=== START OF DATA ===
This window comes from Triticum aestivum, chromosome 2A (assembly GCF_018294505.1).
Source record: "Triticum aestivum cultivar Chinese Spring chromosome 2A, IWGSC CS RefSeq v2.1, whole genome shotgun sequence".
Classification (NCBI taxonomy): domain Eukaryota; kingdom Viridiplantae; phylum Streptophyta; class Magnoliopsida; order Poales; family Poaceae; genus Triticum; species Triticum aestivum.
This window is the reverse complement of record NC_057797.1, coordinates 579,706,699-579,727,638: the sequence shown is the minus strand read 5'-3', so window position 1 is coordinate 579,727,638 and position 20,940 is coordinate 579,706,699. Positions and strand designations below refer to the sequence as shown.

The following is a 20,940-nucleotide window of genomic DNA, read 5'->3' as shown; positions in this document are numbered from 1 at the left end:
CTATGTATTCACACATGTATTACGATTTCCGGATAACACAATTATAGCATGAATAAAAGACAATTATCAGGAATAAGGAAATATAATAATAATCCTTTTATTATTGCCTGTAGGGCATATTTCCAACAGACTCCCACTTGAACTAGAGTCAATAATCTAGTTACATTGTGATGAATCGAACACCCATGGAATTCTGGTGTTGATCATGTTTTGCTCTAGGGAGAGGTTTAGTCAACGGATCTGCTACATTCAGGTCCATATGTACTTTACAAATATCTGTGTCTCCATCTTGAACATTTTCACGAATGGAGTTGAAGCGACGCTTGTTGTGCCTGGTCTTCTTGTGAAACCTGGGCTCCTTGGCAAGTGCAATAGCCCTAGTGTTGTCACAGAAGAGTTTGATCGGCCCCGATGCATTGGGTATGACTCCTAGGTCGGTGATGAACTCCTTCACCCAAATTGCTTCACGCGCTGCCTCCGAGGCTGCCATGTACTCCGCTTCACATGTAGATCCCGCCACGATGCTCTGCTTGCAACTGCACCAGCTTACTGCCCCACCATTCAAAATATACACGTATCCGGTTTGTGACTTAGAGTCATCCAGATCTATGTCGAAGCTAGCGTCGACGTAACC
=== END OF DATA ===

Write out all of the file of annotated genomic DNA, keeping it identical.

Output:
This window comes from Triticum aestivum, chromosome 2A (assembly GCF_018294505.1).
Source record: "Triticum aestivum cultivar Chinese Spring chromosome 2A, IWGSC CS RefSeq v2.1, whole genome shotgun sequence".
Classification (NCBI taxonomy): domain Eukaryota; kingdom Viridiplantae; phylum Streptophyta; class Magnoliopsida; order Poales; family Poaceae; genus Triticum; species Triticum aestivum.
This window is the reverse complement of record NC_057797.1, coordinates 579,706,699-579,727,638: the sequence shown is the minus strand read 5'-3', so window position 1 is coordinate 579,727,638 and position 20,940 is coordinate 579,706,699. Positions and strand designations below refer to the sequence as shown.

The following is a 20,940-nucleotide window of genomic DNA, read 5'->3' as shown; positions in this document are numbered from 1 at the left end:
CTATGTATTCACACATGTATTACGATTTCCGGATAACACAATTATAGCATGAATAAAAGACAATTATCAGGAATAAGGAAATATAATAATAATCCTTTTATTATTGCCTGTAGGGCATATTTCCAACAGACTCCCACTTGAACTAGAGTCAATAATCTAGTTACATTGTGATGAATCGAACACCCATGGAATTCTGGTGTTGATCATGTTTTGCTCTAGGGAGAGGTTTAGTCAACGGATCTGCTACATTCAGGTCCATATGTACTTTACAAATATCTGTGTCTCCATCTTGAACATTTTCACGAATGGAGTTGAAGCGACGCTTGTTGTGCCTGGTCTTCTTGTGAAACCTGGGCTCCTTGGCAAGTGCAATAGCCCTAGTGTTGTCACAGAAGAGTTTGATCGGCCCCGATGCATTGGGTATGACTCCTAGGTCGGTGATGAACTCCTTCACCCAAATTGCTTCACGCGCTGCCTCCGAGGCTGCCATGTACTCCGCTTCACATGTAGATCCCGCCACGATGCTCTGCTTGCAACTGCACCAGCTTACTGCCCCACCATTCAAAATATACACGTATCCGGTTTGTGACTTAGAGTCATCCAGATCTATGTCGAAGCTAGCGTCGACGTAACC